What this young lady discovered in that moment was a reality that is a very present danger for every one of us. She discovered the cost of caring. You see, when we allow our cold and callous shell to be broken open, allowing the tender flesh of our hearts to be exposed to the world around us – we run a great risk indeed. No longer protected, we risk experiencing the heartpain of loss.

God knows this. And yet God calls us to it anyway. As creatures who seem programmed to be pain avoiders, we might wonder why, “… a broken and contrite heart, O God, you will not despise.” (Psalm 51:17b). This posture reminds me very much of a phrase from the first step of the 12 Christ-focused steps of Celebrate Recovery. In this step we confess our  powerlessness over addictive and compulsive behaviors and to the general unmanageability of our lives. We drop all pretense of being people who can just reach down for an extra helping of willpower, ready to grunt and sweat it out until we get well. We fall to our knees and cry out.

You see, when we place ourselves in a position in which everything depends on us and our efforts, there is really no room for God. There is no room in our lives for blind trust in the power of God to provide. It is all about me.

In the same way, trying to insulate ourselves from the pain of loss prevents us from trusting in God’s provision. It also prevents us from ever becoming closer to another person than our respective shells will permit. The lesson we hear from these verses is the lesson that comes from one of the most popular Bible verses of all: “For God so loved the world that he gave his only Son.”

Yes, great love can mean great pain. In that pain is our deepest connection with our Creator and Redeemer.

8.4.09 Tuesday Insights from Pastor Penny Ellwood

My oldest child, a daughter, is getting married this Saturday.  The excitement and tension are definitely mounting as the big day approaches. As we make the final preparations for the wedding, we are in a “DIY” mode; that’s a DO IT YOURSELF mode.  We are working here and there to save a few dollars by making some of our own decorations and accessories for the celebration.  Last night we finished covering 100 tea-lights with parchment paper and ribbon.  What happened to the good ole’ days when you had cake and punch in the church basement! 

While we are willing to adopt a DIY mode for the physical preparations of this union, we’re advocating something entirely different for the spiritual preparation. As we carefully navigate through the process of establishing new relationships, those relationships forming by the joining of these two young lives, we seek the guidance of the Holy Spirit.  Our desire is to live into this day of celebration by reflecting the resurrection life we have received and not to fall prey to the brainless talk the Scarecrow described.  We want to send our daughter into the hands of her new husband to face life together with joyful expectancy; with a life lived in the Spirit.   This is the basis we want to establish for all the new relationships forming out of their union.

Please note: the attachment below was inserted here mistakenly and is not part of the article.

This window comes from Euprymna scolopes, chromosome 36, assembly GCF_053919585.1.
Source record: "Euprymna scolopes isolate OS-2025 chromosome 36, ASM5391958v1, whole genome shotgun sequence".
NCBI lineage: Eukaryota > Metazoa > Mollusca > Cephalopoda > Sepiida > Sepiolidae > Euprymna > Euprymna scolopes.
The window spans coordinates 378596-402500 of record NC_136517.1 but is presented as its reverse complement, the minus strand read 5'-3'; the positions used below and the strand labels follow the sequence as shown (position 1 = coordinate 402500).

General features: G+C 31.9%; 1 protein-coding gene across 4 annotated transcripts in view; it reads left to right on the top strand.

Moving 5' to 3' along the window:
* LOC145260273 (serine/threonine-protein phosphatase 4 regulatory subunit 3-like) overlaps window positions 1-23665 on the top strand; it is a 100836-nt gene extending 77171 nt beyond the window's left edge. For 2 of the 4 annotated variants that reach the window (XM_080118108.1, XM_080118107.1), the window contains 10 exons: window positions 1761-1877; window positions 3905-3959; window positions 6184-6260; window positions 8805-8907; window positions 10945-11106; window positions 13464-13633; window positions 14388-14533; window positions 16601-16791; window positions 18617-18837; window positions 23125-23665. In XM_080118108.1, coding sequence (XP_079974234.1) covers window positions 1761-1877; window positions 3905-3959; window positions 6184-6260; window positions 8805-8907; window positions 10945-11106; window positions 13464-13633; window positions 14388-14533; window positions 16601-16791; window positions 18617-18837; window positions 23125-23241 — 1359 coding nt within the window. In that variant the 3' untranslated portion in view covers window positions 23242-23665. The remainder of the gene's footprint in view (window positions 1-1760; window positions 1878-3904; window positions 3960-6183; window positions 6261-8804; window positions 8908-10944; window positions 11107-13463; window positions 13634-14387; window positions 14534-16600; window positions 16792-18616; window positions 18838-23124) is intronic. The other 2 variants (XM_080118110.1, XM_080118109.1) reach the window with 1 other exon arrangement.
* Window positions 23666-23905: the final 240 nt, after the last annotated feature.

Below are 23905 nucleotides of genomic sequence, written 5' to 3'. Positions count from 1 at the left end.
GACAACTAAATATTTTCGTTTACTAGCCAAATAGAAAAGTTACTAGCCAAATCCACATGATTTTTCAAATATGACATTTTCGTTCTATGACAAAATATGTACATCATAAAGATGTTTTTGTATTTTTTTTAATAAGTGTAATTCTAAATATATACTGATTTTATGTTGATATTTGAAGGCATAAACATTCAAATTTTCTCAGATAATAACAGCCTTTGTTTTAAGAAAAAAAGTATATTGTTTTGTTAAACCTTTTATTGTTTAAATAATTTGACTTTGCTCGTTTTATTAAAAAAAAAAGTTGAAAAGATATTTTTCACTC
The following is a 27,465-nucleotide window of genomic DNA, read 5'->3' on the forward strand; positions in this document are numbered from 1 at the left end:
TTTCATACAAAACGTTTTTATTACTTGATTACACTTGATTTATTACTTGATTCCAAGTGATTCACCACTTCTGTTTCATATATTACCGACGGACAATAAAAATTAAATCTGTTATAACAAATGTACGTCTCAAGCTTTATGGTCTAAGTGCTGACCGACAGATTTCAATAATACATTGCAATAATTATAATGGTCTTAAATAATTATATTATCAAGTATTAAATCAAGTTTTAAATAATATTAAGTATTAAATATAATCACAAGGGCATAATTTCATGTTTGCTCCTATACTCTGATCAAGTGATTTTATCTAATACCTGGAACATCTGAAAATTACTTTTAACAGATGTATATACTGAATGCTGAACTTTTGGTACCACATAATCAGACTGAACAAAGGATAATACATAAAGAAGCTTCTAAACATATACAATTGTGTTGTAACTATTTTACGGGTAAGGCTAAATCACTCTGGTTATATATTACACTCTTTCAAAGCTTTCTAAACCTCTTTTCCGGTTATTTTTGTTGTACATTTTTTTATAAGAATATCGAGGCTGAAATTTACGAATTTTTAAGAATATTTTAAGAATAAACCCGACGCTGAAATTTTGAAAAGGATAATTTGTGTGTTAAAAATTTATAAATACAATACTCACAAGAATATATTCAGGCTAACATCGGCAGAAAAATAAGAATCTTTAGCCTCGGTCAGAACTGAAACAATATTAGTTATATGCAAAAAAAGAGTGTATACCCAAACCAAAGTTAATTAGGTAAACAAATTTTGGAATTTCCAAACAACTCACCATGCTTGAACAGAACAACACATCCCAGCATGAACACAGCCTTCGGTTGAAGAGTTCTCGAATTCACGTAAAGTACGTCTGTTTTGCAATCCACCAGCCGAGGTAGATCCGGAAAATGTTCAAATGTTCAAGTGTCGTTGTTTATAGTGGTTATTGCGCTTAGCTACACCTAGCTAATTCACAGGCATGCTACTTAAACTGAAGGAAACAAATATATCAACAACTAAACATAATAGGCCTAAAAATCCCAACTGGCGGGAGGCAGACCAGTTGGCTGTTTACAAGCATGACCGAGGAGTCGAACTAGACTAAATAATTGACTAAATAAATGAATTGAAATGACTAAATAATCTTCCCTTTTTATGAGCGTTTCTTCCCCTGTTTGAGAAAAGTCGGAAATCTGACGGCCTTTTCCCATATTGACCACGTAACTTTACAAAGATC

There are two ways to live, as Paul tells us in this Romans passage—in the flesh or in the Spirit. Either you follow the dictates of your flesh—and the sinful pull it exerts, or you follow the Holy Spirit of God—which leads you in paths of righteousness. Living by the Spirit is not automatic. A decision is required. You must choose to live by the Spirit’s power. It doesn’t happen by chance. 

 We want our children to begin their new life together in the Spirit. To choose to live by the Spirit’s power.   How to live in and by the Spirit is the single most important lesson a believer can ever learn.  When we stay in contact with the Holy Spirit, the Spirit continuously provides the power we need for effective Christian living.  Effective Christian living builds a strong marriage and family.  It is not a DIY adventure.

8.3.09 Monday Insights from Pastor Andrew Conard

The Wizard of Oz is one of my favorite movies. When I was little I remember being scared by the scene in the forest with the witch sending fireballs toward the heroes. I would hide under a crocheted blanket, but watch through the holes in the fabric. I was able to overcome some of my fear because I knew that my family was there watching with me. The scripture from 1 John assures us that when we love one another God lives in us and God’s love is perfected in us. I knew that when I was watching the movie, I was not alone. My family was right there with me and they were a physical sign of God’s presence with me as well.

I continue to seek this assurance in my life. Some of my friends and family members are clear reminders to me of God’s presence. It can be through a conversation, email or sometimes just being present with me. It is good to know that there are people with me on the journey through life. Our purpose at Resurrection is to build a Christian community where non religious and nominally religious people are becoming deeply committed Christians. Part of what it means to be in a Christian community is that there are others that surround us and seek to support us as we travel through life.

Dorothy had travelers with her on her journey to Oz. Who is traveling with you in your journey in faith? To whom are you a companion in their journey of faith?